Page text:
At 66 years old, Alain Ducasse has this physical status:
Alain Ducasse (French: [alɛ̃ dykas]; born 13 September 1956) is a French chef. He operates a number of restaurants including Alain Ducasse at The Dorchester which holds three stars (the top rating) in the Michelin Guide.
Early life and career
Ducasse was born in Orthez in southwestern France and was educated on a farm in Castel-Sarrazin. In 1972, when he was sixteen, Ducasse began an apprenticeship at the Pavillon Landais restaurant in Soustons and at the Bordeaux hotel school. After this apprenticeship, he began work at Michel Guérard's restaurant in Eugénie-les-Bains while also working for Gaston Lenôtre during the summer months. In 1977, Ducasse started working as an assistant at Moulin de Mougins under legendary chef Roger Vergé, creator of Cuisine du Soleil, and learned the Provençal cooking methods for which he was later known.
In 2012 he held 21 Michelin stars, making him the second ranked chef worldwide in terms of total Michelin stars - Joël Robuchon had 31 and Gordon Ramsay had 17 at the time.
Ducasse's first position as chef came in 1980 when he took over the kitchens at L'amandier in Mougins. One year later, he assumed the position of head chef at La Terrasse in the Hôtel Juana in Juan-les-Pins. In 1984, he was awarded two stars in the Michelin Red Guide. In the same year Ducasse was the only survivor of a Piper Aztec aircraft crash that injured him severely.
Career as chef
In 1986, Ducasse was offered the Chef position at the Hôtel de Paris in Monte Carlo, with management including the hotel's Le Louis XV. After assuring himself that the Hotel's other restaurant operations were operating well, Ducasse continued to run management.
In 1988, Ducasse expanded beyond the restaurant industry and opened La Bastide de Moustiers, a twelve-bedroom country inn in Provence and he began attaining financial interests in other Provence hotels. On 12 August 1996, the Alain Ducasse restaurant opened in Le Parc – Sofitel Demeure Hôtels in the 16th arrondissement of Paris. The Red Guide awarded the restaurant three stars just eight months after opening.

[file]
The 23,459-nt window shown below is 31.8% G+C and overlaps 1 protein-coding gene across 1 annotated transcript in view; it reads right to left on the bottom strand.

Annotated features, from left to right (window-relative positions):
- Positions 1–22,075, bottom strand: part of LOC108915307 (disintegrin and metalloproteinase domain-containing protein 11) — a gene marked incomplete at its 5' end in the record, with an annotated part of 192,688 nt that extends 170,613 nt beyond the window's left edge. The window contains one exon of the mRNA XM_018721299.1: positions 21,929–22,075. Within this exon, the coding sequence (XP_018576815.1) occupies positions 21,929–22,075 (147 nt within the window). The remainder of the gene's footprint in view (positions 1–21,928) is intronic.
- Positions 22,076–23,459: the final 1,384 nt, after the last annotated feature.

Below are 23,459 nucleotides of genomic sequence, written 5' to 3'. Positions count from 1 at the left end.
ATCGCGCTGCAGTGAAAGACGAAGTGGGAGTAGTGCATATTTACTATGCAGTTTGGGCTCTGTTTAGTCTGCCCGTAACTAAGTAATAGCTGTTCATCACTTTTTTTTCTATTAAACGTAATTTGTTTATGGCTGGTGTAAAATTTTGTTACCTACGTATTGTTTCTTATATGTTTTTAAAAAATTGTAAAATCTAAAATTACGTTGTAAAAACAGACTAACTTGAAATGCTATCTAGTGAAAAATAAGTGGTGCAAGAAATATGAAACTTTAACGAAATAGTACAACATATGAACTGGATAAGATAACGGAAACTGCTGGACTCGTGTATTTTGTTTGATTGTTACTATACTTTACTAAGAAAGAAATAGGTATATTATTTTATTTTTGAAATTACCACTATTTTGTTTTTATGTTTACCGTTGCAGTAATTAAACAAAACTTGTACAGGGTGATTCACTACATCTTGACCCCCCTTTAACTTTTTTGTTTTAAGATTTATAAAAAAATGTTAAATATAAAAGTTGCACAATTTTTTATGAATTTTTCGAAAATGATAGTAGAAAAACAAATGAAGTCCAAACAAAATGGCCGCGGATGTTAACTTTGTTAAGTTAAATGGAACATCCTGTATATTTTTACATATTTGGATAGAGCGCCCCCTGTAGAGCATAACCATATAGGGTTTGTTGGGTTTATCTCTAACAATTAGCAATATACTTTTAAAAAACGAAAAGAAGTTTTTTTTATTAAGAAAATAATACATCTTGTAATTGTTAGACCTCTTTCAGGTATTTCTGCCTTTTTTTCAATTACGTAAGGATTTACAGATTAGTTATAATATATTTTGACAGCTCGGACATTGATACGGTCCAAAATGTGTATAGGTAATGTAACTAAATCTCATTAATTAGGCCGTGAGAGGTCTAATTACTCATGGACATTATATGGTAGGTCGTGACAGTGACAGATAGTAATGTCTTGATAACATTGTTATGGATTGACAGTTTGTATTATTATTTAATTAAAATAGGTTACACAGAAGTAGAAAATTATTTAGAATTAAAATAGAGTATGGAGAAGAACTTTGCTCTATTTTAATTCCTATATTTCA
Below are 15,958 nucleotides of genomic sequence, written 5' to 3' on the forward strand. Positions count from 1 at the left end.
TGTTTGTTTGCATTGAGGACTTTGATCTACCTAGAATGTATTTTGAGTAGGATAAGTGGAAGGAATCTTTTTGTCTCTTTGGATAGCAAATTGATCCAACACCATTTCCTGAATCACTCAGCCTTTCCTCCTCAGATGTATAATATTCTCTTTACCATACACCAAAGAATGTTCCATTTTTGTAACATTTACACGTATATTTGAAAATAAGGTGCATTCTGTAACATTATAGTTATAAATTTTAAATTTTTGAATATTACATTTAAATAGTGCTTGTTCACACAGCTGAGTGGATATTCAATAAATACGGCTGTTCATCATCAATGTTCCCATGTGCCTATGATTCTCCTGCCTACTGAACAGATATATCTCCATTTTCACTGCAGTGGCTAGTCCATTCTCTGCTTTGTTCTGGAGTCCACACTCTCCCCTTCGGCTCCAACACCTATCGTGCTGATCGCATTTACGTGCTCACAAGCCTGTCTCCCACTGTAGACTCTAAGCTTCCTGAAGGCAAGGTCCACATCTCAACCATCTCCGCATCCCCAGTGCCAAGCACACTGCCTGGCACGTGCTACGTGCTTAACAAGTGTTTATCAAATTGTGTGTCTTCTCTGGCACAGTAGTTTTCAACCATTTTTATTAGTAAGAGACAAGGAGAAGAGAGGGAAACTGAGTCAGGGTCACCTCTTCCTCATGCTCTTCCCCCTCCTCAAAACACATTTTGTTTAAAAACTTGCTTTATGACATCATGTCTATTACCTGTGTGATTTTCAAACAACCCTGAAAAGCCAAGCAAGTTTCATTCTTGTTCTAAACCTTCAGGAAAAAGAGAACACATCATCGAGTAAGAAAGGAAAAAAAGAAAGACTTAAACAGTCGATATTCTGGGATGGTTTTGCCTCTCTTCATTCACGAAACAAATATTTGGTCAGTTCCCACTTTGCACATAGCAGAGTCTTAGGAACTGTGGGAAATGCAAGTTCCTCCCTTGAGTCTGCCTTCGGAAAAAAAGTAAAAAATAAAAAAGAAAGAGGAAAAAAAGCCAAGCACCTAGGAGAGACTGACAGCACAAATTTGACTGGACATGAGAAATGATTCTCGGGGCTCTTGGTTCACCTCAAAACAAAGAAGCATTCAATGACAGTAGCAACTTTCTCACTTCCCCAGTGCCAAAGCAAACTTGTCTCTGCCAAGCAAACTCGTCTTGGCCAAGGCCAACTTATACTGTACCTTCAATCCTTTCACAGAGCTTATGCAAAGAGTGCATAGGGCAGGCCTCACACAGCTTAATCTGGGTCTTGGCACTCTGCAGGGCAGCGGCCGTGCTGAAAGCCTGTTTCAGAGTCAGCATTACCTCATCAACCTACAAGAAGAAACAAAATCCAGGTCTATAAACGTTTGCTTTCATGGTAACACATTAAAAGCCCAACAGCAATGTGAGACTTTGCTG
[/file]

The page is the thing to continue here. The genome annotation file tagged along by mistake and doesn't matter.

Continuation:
Ducasse came to the United States and in June 2000 opened the Alain Ducasse restaurant in New York City's Essex hotel at 160 Central Park South, receiving the Red Guide's three stars in December 2005, in the first Red Guide for NYC. Ducasse became the first chef to have 3 restaurants awarded 3 Michelin stars at the same time. That restaurant closed in 2007 when Ducasse chose to open a restaurant in Las Vegas named Mix, which later went on to earn one star in the Michelin Red Guide. In early 2008, Ducasse opened Adour, at the St. Regis Hotel on 16th and K Street in Washington, D.C., and has also opened a more casual Bistro Benoit New York, at 60 West 55th Street.
On 2 July 2011, Alain Ducasse prepared a multi-course gala dinner for the wedding of Prince Albert and Charlene Wittstock. It was the first time Ducasse prepared an official meal for a head of state. He was also in charge of preparing the post-festivities brunch on 3 July, in conjunction with Joël Robuchon.